Coffee, Tea and Tulips’ new menu inspired by “Jesus as a Foodie”

Coffee, Tea and Tulips has added new tea “sandweech” flavor themes to their menu of Mediterranean style sandwiches, lunch, breakfast and high tea. Photo: Anchovies sandwich / Linda Mensinga

MISSION VIEJO, Calif. Nov. 2013—Anyone who’s met Michael Samawi, owner and “culinary artiste” of Coffee, Tea and Tulips will appreciate the theme for his new menu: “Jesus as a Foodie Diet, as created by me.”

No disrespect is intended as both Michael and wife Lina are committed Christians. He intends his food to be flavorful and healthy with sauces and dressings applied lightly.

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 Tea platter

Tea platter includes deconstructed egg salad, Tel Aviv with chicken and bacon, hummus ciabatta

A friend he corresponds with from Toronto, Carmen Correia, posted an illustration of the Last Supper on her Facebook page and wrote that Jesus was a Foodie.

“That did it for me! Historically, our menus have always been centered around the Mediterranean and Middle-East regions,” he says.

Michael named a new “Sandweech,” his name for sandwich. Served on toasted ciabatta, imported tonno (tuna) in oil is served with sliced eggs, anchovy, red pesto and drizzles of fish sauce, lemon juice and olive oil.

For the restaurant’s most popular tea service, the Queen Victoria ($29) guests can choose from six different “sandweech” flavor themes. Titles include: Traditional, Vegetarian, and Artiste’s Daring Adventure and all offer tea-sized treat choices such as Fatteh (hummus layered with chicken) and Hot Club of San Francisco (ham, turkey and spicy cheese).

“I set themes so guests ordering wouldn’t hold up my server for hours choosing their four sandwiches,” he says.

Za’atar (a spice blend) with feta; Pt. Reyes cheese, cucumbers and green pesto; spinach and tomato with red pesto; turkey, cranberry, cream cheese and sunflower kernels; and Black Forest ham with Dijon mustard and apricot jam are some of the options available.

Fatteh salad

Fatteh salad

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His new twist on egg salad, Deconstructed Egg Salade, is distinctive.

“I hate egg salad. So I took it apart as a way of allowing myself to have it on the menu in a more palatable form. Egg salad is a mash of a mess, with mayonnaise—mayo seems to become the main ingredient and I find mayo repulsive (at least straight mayo). I am an artiste. Food needs a visual, and that includes height and dimension.”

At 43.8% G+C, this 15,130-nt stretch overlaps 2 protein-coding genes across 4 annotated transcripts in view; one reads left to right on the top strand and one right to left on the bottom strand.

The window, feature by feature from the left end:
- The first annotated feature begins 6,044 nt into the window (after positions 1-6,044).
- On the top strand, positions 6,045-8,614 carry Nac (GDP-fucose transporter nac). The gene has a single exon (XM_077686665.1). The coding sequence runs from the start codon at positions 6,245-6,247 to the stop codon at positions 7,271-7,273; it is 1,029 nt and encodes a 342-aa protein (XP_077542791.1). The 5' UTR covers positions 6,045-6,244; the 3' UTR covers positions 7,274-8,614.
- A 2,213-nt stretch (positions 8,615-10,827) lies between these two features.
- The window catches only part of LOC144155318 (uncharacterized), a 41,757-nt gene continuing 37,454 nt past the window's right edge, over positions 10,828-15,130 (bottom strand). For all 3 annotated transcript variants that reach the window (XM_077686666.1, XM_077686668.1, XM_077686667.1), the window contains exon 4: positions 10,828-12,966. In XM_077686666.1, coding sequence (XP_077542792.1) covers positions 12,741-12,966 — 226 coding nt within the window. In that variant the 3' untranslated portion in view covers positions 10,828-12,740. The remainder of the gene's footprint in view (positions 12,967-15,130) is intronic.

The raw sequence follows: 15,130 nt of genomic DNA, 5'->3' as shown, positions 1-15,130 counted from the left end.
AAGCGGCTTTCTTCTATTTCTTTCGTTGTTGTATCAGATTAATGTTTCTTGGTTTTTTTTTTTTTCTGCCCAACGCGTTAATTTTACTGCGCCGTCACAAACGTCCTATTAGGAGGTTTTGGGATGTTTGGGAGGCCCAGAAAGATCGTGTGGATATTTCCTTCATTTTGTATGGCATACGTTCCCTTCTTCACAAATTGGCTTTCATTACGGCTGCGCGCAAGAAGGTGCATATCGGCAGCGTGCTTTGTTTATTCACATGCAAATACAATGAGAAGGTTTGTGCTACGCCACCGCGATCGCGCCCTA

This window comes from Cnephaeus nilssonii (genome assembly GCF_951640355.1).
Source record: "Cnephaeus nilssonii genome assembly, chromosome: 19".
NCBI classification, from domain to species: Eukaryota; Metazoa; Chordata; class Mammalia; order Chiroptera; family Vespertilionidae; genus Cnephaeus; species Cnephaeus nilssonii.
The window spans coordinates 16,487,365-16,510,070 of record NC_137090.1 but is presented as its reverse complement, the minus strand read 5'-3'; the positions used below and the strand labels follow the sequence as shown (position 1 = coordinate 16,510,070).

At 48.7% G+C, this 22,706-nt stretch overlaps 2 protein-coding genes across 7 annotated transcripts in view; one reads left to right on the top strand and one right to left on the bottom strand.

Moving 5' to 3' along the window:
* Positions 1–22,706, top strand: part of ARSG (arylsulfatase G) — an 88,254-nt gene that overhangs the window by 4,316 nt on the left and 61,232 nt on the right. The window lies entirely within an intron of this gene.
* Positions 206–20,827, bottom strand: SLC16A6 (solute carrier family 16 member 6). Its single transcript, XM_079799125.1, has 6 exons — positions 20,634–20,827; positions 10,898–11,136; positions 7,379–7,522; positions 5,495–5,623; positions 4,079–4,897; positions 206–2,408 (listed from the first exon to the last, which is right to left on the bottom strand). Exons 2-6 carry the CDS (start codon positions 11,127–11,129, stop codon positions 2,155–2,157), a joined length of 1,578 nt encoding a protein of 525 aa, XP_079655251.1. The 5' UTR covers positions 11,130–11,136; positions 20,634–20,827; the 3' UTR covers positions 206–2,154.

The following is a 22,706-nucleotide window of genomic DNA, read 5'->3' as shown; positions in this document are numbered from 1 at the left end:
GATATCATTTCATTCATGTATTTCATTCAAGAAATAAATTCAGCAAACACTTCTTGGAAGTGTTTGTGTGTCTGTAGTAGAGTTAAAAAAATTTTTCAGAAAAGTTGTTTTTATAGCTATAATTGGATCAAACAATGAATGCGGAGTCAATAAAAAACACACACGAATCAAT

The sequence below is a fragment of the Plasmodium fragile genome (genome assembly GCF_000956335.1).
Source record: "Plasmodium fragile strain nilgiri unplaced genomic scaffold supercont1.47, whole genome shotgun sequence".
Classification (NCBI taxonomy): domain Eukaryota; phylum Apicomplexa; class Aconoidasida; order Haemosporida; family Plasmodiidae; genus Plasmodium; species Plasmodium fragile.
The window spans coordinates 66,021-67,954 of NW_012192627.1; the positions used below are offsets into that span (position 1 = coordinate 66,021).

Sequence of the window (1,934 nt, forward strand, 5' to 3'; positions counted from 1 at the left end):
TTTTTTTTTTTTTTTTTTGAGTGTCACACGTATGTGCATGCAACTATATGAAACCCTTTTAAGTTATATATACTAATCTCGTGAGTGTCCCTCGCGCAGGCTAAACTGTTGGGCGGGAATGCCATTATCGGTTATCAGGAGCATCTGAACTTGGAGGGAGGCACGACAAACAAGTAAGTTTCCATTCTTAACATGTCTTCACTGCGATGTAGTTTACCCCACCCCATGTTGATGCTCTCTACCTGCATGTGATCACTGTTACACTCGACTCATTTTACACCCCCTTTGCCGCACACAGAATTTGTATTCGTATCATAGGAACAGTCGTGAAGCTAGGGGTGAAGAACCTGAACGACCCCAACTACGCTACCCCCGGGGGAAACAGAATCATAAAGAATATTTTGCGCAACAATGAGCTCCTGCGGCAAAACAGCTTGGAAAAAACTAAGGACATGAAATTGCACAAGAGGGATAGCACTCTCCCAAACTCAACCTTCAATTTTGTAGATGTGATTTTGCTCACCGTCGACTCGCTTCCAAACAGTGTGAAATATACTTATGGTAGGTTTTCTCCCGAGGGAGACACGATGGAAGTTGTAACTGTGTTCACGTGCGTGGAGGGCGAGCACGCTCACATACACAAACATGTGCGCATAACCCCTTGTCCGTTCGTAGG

Chicken salad is another typical tea sandwich blended with mayonnaise.

“Chicken and hummus go great as salad or sandwich. I took the classical version and modified it to be ‘cleaner’.”

The Tel Aviv is made with chicken and bacon. Bacon? Michael explains that during Bible times, some Jews raised hogs to sell to non-Jews. “My ‘Jesus as a Foodie Diet’ allows bacon.”

New teas have been added to an already extensive list. Meyer Lemon Vanilla Rooibos is elegant and soft with aromas of lemon. The caffeine-free beverage has no bitterness and doesn’t need sugar.

His most popular tea, Midnight in Paris, is a black tea scented with coconut. Pineapple Oolong, Jasmine Fancy, Darjeeling and Yerba Mate are alternatives.

Michael wants to be different and is certainly an unusual culinary personality in Orange County. His goal is to open a second location in San Diego. 

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Linda Mensinga

Linda Mensinga was editor of Culinary Trends for 15 years, now a contributing writer. Researching restaurants and hotels, she interviews the best and brightest chefs, not necessarily the most famous, to learn their secrets and recipes. Their talent and dedication never cease to inspire her. 

Mrs. Mensinga is happily food obsessed and fortunate enough to be married to a chef. 

Contact Linda Mensinga


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